On Tuesday, the NBA basketball season gets underway when the Sixers meet their arch rival, the Boston Celtics on the parquet floor in TD Garden. Last year's incredible second-half surge and successful first-round victory in the playoffs by the Sixers have filled fans with a sense of excitement and optimism for the coming season. After all, they have two young stars in legitimate MVP candidate Joel Embiid, and last year's rookie of the year, Ben Simmons. It's reasonable to expect that Embiid and Simmons will get even better this year as they gain experience and knowledge.
Although I believe this optimism is well founded, there will be two teams in the East that will be tough to overcome, the Celtics and the Toronto Raptors. The Celtics beat the Sixers last year fairly soundly in the playoffs without arguably their two best players in Kyrie Irving and Gordon Hayward. The Raptors finished with the second-best record in the East behind LeBron James' Cavaliers and will almost certainly be better this year with the addition of superstar Kawhi Leonard.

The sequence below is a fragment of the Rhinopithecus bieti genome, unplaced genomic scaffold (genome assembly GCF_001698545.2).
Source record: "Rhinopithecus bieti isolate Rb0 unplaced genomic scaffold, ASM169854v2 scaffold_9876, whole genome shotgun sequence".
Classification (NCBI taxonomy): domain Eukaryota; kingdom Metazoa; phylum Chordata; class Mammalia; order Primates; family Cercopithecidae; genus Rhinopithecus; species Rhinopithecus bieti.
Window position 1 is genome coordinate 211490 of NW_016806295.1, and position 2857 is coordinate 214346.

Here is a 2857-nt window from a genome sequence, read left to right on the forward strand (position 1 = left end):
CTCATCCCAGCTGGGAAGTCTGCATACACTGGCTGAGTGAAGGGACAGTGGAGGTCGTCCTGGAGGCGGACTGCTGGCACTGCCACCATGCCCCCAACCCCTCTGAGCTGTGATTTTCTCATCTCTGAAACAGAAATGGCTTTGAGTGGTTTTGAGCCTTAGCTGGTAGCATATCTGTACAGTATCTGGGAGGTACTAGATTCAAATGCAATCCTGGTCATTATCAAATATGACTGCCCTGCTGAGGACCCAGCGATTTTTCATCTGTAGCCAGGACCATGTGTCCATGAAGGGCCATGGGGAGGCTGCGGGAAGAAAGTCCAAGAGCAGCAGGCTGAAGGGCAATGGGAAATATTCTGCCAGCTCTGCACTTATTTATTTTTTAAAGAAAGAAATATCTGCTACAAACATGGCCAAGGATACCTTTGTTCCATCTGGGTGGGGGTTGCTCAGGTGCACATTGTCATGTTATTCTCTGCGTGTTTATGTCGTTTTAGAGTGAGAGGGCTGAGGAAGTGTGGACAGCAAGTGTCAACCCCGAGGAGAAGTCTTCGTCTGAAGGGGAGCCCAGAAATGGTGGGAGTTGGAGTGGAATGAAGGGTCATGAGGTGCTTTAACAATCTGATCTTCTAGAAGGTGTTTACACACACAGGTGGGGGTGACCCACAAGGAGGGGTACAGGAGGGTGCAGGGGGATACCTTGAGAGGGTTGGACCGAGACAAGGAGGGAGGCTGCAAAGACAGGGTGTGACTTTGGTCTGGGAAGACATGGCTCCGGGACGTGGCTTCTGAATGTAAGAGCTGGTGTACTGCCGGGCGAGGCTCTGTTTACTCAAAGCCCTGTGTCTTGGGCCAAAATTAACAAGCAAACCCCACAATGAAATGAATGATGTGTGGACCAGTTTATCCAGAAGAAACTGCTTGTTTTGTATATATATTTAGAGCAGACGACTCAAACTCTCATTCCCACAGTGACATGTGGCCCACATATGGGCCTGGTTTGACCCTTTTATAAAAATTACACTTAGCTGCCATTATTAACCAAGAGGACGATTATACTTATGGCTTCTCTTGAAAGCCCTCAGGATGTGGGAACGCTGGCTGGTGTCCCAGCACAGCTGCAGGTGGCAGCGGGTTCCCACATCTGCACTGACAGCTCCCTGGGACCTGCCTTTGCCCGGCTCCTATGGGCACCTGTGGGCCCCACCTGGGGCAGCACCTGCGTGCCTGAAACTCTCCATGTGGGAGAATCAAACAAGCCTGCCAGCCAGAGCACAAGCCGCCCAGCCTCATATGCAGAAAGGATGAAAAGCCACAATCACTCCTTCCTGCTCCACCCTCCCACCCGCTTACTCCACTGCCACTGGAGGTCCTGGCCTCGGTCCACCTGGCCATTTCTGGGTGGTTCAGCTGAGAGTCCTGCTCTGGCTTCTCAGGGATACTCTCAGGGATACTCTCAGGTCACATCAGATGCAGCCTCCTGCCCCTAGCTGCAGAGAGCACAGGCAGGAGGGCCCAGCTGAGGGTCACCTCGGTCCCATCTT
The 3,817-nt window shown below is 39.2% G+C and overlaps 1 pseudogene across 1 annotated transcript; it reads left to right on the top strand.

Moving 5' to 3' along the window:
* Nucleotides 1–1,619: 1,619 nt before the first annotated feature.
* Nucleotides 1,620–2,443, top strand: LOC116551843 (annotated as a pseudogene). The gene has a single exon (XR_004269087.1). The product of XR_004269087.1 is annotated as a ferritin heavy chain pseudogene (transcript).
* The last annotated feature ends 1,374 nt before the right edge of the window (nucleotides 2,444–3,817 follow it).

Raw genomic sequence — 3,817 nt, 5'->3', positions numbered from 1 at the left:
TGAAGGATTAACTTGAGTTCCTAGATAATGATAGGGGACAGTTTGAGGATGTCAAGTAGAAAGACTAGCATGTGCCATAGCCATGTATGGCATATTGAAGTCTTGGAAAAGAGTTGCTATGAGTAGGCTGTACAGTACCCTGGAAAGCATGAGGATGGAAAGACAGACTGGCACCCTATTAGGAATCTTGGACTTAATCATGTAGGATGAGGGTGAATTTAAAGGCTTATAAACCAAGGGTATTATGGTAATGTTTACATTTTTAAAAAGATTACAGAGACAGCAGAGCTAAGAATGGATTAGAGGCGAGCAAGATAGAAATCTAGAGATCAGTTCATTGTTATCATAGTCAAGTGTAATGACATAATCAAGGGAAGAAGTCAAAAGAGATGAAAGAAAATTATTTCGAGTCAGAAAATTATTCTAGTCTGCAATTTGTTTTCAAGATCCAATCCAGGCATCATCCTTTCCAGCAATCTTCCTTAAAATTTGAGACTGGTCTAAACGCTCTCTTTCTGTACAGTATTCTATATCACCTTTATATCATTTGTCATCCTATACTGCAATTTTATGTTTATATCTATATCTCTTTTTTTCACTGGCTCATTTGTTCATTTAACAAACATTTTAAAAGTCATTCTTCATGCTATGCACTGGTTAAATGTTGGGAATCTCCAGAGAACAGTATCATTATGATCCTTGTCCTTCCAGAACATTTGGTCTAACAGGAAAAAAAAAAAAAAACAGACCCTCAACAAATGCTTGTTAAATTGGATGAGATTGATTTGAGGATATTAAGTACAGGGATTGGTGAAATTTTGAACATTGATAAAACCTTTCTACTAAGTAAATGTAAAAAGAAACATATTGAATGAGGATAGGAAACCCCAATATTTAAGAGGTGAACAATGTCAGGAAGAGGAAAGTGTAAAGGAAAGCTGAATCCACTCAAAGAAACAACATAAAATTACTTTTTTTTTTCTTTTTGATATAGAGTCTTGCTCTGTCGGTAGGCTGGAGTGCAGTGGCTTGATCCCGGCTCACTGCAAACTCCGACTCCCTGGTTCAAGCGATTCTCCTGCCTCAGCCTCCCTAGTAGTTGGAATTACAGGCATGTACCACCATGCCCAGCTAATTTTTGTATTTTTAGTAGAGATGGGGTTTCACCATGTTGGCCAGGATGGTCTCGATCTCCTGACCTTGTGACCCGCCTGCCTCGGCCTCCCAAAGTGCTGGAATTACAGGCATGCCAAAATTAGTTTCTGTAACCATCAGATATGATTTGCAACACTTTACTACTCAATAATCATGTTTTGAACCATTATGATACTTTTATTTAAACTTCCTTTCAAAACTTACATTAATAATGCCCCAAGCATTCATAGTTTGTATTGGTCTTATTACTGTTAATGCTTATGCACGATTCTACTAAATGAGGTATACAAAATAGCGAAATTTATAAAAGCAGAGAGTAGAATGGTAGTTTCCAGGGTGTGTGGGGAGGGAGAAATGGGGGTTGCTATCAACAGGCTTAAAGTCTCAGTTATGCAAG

So, can the Sixers overcome the Celtics and Raptors? I'm not sure. Though I agree Embiid and Simmons will be even better this year, as will the vastly underrated Dario Saric. I think the Sixers' offensive firepower may not be as good as last year, particularly if Markelle Fultz and Simmons make up the backcourt for a significant amount of time. I worry that the Sixers will miss Marco Belinelli and Ersan Ilyasova. One of the team's great strengths last year was its ability to run. Embiid would clear the boards, pass to Simmons who would fly down the court and invariably find Ilyasova or JJ Redick for an open three. But the Sixers have not replaced Belinelli and Ilyasova with any spot-up three-point shooters. Fultz, on balance, may be an amazing scorer due to his ability to drive to the hoop, but he does not look like he has made any improvement from beyond the arch. When Simmons and Fultz are paired in the backcourt, they could set an all-time NBA record for having a backcourt that didn't hit one three-point shot during the entirety of the previous season (granted, Fultz only took one three-pointer while Simmons attempted 11). Having them in the backcourt goes against the current trend in the NBA of teams relying on excellent three-point shooting. The only remaining dependable three-point shooter is Redick and using Fultz as the "shooting guard" will invariably take minutes from him.